Ben Kinnear (Mick Molloy) and his colleague Mike Paddock (Bob Franklin) are undercover detectives with the Police Force’s elite Zero Tolerance Unit. When a series of freak accidents involving a dead magistrate and a house fire occur, Ben and Mike are relegated to uniform duties. Furthermore, they are disgraced publicly by front page articles by Ben’s ex-squeeze Julie Bale (Judith Lucy), who was also once a cop, but now is a reporter with a taste for revenge. But when Ben discovers a strange link between the events and a shady casino boss he and Mike have been investigating, they decide they can no longer turn a blind eye to the corruption that is rife among their colleagues, headed by Inspector Ted Pratt (Bill Hunter).

The film starts off superbly but what follows is a pretty familiar plot.

Ben Kinnear, Mick Molloy, and Mike Paddock, Bob Franklin, are members of the Victorian police\'s elite Zero Tolerance Unit. When they make the mistake of pumping 12 bullets into the corpse of a respected magistrate, they find themselves back on the beat; but there\'s a mystery about how the magistrate really died, and the lads are determined to solve it. The trail leads to a tangled web of police and political corruption, and plenty of danger for the boys and their ally, Northey, Alan Brough, who works in the computer section of the police department. Not always an ally is ex-cop, now newspaperwoman, Julie Bale, Judith Lucy.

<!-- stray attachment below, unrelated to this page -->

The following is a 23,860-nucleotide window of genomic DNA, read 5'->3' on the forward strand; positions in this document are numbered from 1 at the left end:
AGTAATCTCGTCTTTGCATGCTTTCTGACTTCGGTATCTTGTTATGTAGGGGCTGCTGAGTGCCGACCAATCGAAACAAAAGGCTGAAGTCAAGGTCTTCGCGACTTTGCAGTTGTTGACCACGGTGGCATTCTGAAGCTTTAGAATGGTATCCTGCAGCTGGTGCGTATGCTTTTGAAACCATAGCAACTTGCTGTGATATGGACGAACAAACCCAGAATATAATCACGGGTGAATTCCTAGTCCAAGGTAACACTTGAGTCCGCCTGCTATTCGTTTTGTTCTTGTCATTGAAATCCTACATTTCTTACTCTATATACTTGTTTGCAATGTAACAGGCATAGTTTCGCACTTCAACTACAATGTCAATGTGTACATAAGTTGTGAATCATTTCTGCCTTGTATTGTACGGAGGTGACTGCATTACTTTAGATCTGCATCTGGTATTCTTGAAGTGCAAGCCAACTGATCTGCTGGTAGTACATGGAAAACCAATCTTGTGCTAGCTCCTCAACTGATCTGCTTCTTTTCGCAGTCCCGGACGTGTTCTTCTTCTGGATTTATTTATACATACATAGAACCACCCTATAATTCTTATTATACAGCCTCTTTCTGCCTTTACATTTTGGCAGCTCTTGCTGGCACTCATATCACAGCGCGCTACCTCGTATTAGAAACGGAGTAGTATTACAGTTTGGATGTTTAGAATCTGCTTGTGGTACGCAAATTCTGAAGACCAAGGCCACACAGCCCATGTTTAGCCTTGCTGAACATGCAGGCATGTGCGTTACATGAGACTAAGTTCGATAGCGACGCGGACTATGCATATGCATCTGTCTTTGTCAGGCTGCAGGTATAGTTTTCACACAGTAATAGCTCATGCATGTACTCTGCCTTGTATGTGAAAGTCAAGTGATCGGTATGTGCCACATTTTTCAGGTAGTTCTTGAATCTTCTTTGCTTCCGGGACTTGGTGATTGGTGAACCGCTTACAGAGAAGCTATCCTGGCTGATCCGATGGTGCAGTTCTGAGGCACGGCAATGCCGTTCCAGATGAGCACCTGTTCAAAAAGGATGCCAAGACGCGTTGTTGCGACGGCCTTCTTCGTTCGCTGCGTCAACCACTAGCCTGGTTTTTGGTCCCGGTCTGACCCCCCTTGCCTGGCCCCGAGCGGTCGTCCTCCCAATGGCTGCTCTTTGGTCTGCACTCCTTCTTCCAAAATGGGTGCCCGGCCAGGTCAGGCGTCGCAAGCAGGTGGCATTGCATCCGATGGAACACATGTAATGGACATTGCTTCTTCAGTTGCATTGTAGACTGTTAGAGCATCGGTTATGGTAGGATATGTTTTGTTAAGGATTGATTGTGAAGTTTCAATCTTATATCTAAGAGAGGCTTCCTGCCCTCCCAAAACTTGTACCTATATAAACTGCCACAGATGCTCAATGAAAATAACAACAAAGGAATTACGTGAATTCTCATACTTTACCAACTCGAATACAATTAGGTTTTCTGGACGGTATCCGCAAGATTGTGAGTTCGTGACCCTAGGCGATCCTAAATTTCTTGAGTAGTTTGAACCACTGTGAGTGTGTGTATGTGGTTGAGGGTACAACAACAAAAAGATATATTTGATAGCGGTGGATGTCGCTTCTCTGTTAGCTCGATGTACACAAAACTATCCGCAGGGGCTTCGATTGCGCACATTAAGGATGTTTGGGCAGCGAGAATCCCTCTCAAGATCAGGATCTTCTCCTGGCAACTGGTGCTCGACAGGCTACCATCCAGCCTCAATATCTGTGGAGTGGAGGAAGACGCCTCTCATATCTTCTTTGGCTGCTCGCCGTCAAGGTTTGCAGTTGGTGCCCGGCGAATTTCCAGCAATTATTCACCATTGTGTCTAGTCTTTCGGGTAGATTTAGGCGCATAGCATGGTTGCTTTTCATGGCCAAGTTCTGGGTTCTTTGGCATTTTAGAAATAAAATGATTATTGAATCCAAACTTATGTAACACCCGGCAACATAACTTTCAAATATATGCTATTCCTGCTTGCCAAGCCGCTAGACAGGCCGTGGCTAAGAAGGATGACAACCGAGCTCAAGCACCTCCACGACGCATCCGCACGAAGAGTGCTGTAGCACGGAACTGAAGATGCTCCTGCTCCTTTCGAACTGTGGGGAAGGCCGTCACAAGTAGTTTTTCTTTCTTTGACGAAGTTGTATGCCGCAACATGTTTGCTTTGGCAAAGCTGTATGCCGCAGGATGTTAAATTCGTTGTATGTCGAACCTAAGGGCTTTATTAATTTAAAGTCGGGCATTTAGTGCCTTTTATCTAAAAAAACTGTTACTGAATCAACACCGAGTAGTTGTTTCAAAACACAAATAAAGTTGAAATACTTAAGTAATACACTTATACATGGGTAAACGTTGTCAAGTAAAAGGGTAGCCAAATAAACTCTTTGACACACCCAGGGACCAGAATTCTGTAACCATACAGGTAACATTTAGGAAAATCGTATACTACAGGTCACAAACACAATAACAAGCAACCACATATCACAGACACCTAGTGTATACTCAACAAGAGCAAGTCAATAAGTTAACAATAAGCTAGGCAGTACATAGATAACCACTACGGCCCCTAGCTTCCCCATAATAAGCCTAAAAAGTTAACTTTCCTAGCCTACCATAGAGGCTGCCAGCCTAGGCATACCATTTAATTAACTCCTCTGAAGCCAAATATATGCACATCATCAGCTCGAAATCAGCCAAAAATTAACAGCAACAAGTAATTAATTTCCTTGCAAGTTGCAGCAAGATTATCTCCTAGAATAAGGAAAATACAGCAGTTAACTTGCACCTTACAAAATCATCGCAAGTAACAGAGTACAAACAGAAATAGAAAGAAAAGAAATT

Tony Martin\'s comedy-thriller starts off with a superbly directed sequence in which the car containing the body of an apparent suicide rolls down a hill and into a shopping mall, colliding with a showcase vehicle and catapulting the corpse into a water feature. Nothing that follows is quite as funny as this, though Mick Molloy and Bob Franklin are very engaging comedians and manage to produce laughs out of the thinnest material thanks to their sheer comic timing. There\'s distinguished support from actors like Alan Brough, Marshall Napier, Robyn Nevin, Steven Vidler and Shaun Micallef as the Victorian Premier; Bill Hunter is getting a bit type-cast in the role of the foul-mouthed senior cop. The trouble with Martin\'s screenplay is that it\'s a bit too plot-driven and that the plot is a pretty familiar one; more laughs were really needed to balance the thriller with the comedy. Still, this is a likeable film, and a well-made one.

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1 hour 38 min